Choosing Motorcycle Tire Sizes
How does motorcycle tire sizing work?
There are several things to consider when selecting the correct motorcycle tires. Size, dimensions, and other
factors will affect the performance and safety of your bike. While there are a lot of aspects to making the best
choice, it doesn’t have to be difficult. Here, we’ll guide you through each step in determining motorcycle tire
sizes, explained so that you can go ahead and hit the open road!
There are five main aspects to determining the ideal motorcycle tire sizing: width, aspect ratio, speed rating,
tire construction and rim diameter. Let’s take a look at each:
The first number or second letter in a tire size represents the nominal width. Width is measured in a straight
line from the furthest point on one sidewall, across the tread, to the furthest point on the opposite sidewall. If
there is any question whether or not a larger than OEM tire will fit your bike, youre encouraged to call Tech
Service. The different size numbering systems specify widths in different measurements. You can view a width cross
reference table below .
You use the aspect ratio to indicate a tire’s cross-sectional profile. A smaller number means a lower profile, and
the height-to-width ratio is shown as a percent. For example, if the aspect ratio is 90, that means that your tire’s
cross-sectional height is 90% of its width. If the tire has the metric, alpha or low-profile inch numbering system,
the aspect ratio will appear immediately after the width.
A speed rating provides the maximum speed at which a tire can be used based on maximum load and inflation
pressure. To find the maximum load and inflation pressure, you’ll need to check the sidewall of the tire. A speed
rating also has a letter code, and that is immediately after the width and aspect ratio. It’s part of the three-digit
load/speed index. This is on the tire, immediately after the complete size designation. A Z-rated tire has no maximum
speed — this rating is for more than 149mph. Check out this table to see what letters correspond with what speed
|V or V240
|W or V270
|Y or V300
|*Since Z-rated tires have no recognized speed ceiling, the rating simply means
higher than 149mph.
After the speed rating is the tire construction, which has two options: Belted (B) or Radial (R). “Belted” means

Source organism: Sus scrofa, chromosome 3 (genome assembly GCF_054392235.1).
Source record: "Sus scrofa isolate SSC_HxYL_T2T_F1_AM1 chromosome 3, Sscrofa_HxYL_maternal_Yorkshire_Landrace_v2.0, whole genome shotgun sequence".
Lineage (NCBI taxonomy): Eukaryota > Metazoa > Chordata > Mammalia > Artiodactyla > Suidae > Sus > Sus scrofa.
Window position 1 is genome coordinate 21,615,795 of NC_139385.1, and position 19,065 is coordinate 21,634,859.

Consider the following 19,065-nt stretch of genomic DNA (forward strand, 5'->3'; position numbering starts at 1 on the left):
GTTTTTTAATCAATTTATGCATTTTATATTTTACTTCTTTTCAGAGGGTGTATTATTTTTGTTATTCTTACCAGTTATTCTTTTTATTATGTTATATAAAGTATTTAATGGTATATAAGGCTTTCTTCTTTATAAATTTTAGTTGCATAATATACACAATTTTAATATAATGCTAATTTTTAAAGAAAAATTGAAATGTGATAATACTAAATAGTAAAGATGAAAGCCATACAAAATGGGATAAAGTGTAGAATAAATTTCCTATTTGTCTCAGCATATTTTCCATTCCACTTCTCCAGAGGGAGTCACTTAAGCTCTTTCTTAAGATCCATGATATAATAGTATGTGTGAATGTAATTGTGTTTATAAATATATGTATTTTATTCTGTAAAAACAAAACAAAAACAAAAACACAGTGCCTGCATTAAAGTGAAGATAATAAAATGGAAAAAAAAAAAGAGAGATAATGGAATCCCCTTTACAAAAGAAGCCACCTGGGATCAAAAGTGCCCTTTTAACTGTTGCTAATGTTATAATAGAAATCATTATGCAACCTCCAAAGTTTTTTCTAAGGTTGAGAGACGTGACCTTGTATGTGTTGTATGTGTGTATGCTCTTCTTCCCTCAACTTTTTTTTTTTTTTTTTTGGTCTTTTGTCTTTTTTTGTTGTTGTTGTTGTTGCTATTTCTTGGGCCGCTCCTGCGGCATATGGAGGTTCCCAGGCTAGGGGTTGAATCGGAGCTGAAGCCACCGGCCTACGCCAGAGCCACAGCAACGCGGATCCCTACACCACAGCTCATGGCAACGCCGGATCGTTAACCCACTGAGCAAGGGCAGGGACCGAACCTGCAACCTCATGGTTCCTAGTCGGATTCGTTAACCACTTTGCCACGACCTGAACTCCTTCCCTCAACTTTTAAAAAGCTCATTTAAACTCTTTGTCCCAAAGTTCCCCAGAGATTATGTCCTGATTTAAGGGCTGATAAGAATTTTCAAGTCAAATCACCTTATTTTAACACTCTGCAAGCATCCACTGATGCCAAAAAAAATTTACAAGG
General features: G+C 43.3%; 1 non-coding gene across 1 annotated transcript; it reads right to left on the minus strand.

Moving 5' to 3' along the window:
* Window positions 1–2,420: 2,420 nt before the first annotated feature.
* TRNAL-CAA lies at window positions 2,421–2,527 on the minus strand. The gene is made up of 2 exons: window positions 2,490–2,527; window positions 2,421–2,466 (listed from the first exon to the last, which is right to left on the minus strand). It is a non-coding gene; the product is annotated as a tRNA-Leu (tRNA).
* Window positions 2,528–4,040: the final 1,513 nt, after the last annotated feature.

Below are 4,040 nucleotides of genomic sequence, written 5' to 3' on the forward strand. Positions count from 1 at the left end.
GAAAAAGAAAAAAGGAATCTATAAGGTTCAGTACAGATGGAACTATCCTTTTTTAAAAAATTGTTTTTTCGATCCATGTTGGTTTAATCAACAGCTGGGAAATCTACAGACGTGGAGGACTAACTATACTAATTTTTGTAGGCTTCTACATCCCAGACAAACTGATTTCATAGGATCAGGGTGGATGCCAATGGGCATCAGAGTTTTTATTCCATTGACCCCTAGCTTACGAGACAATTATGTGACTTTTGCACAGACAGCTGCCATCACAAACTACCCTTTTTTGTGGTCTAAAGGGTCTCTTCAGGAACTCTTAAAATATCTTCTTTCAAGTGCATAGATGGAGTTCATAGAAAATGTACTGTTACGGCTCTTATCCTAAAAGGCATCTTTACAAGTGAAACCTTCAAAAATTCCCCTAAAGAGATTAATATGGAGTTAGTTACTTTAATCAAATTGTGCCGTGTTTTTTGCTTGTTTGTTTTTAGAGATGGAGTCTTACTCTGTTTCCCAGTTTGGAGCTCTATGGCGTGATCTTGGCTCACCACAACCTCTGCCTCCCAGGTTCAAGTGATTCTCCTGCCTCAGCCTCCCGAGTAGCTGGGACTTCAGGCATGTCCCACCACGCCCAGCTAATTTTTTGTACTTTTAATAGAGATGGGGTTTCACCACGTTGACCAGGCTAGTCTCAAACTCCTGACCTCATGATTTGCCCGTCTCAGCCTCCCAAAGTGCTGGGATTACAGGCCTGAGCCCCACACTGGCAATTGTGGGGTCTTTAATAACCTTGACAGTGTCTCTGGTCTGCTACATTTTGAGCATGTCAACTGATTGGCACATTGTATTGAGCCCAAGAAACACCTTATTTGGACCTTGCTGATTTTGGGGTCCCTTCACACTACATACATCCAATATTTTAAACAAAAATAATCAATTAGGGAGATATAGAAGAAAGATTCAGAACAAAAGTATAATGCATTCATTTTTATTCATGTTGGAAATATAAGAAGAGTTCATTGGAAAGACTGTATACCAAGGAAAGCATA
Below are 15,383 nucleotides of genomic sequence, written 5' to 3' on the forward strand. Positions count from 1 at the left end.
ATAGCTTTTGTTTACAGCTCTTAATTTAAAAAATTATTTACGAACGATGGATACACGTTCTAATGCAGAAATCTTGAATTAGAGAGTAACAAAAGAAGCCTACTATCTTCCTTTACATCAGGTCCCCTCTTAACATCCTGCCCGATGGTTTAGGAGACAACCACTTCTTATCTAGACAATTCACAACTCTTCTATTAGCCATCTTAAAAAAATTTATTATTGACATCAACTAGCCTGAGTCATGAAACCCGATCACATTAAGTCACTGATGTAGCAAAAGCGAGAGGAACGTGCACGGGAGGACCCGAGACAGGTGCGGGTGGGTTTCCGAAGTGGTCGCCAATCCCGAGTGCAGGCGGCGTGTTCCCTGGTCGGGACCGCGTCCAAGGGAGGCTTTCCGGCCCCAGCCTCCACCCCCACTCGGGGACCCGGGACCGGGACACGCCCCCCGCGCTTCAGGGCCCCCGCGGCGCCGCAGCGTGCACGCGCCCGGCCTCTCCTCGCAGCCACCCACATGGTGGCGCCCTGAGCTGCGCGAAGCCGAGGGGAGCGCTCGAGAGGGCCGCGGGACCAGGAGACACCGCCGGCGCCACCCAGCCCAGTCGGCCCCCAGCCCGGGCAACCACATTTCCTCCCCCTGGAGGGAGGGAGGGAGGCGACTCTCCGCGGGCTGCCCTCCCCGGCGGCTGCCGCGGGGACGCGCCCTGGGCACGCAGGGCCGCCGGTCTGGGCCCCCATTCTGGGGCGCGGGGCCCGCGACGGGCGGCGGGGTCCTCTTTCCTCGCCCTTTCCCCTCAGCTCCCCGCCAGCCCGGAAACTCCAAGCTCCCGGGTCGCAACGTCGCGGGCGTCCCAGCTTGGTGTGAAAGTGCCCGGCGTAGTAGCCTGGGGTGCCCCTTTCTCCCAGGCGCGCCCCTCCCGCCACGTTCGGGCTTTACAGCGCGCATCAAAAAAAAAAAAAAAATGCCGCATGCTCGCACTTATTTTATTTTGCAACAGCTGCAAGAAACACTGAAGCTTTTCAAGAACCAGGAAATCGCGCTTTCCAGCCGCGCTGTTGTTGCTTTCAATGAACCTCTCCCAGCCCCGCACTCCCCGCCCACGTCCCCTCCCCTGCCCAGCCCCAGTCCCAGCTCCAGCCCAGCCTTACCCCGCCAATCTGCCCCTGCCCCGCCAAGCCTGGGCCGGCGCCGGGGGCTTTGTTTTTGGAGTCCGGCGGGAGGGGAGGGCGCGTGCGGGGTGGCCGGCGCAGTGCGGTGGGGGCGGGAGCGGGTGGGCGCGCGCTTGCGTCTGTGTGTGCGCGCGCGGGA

fiberglass, Kevlar or aramid fiber belts, which has added strength and load capacity. But, if a tire does not have
(R), then it is bias-ply, which means that it has multiple, overlapping rubber plies. These overlapping plies form a
thick layer that is sensitive to overheating and is less flexible.
Rim diameter is the diameter of the rim/wheel on which the tire will be mounted, in inches.
Understanding Tire Sizes
Other factors for identifying motorcycle tire sizes
WW: White wall tire
TT: Tube-type tire (requires inner air tube)
TL: Tubeless tire
M/C: Motorcycle tire (in other words, for motorcycles only)
Numbering systems used in motorcycle tire sizing
Let’s check out some examples of how to read motorcycle tire dimensions:
- 180 = width (millimeters)
- 55 = aspect ratio (cross-section height is 55% of the width)
- Z = speed rating (149mph or more)
- R = radial construction
- 17 = diameter (inches)
- Metric tires are most commonly used and can work for sport bikes, cruisers, touring bikes and others.
If there is no speed rating, the “M” will precede the metric size. After the speed rating, there will be a
“B” or “R” to indicate if it is belted or radial tire construction
- M = motorcycle tire
- T = width
- 90 = aspect ratio (cross-section height is 90% of width)
- S = speed rating (112mph)
- 16 = wheel diameter (inches)
- [no construction designation after speed rating means that it is bias-ply]
- The Alpha size designation is most often used for touring motorcycle tires. Even if a tire doesn’t have
a “B” designation after the speed rating, it could be belted.
- 3.25 = width
- H = speed rating
- 19 = rim diameter (inches)
- [aspect ratio not included, but is 100% of the width]
- Often, older motorcycle tires have a Standard Inch System. These tires do not have an aspect ratio
designation marking. The cross-section tire height is 100% of the width. An inch-sized tire is bias-ply
construction and is not belted. However, these are being phased out and are not used on newer
- 4.25 = width
- 85 = Aspect Ration (Aspect Ration is 85% of the width)
- H = Speed Rating
- 18 = Rim Diameter (inches)
Low Profile Inch
- A tire has a Series Size System when the aspect ratio is unspecified, so it will
always be 82% unless it is specifically noted to have an 85% aspect ratio. However, manufacturers are no
longer using tires with this size system, so you are unlikely to find tires marked this way.
Tire Width Cross Reference Table
Because motorcycle tires are manufactured worldwide, there are variations in size designations. Therefore, the
chart below does not display exact interchangeability, but it can give you an idea of how to compare widths and
replacement sizes. This table should not be used for tires with aspect ratios lower than 80%.
|Permissible Rim Widths
||Low Profile Inch
|2.15, 2.50, 2.75
|2.15, 2.50, 2.75
|2.15, 2.50, 2.75
|2.15, 2.50, 2.75
|2.50, 2.75, 3.00
|2.75, 3.00, 3.50
Now that you have a better idea of all the size considerations, it’s time to get your motorcycle or ATV tires!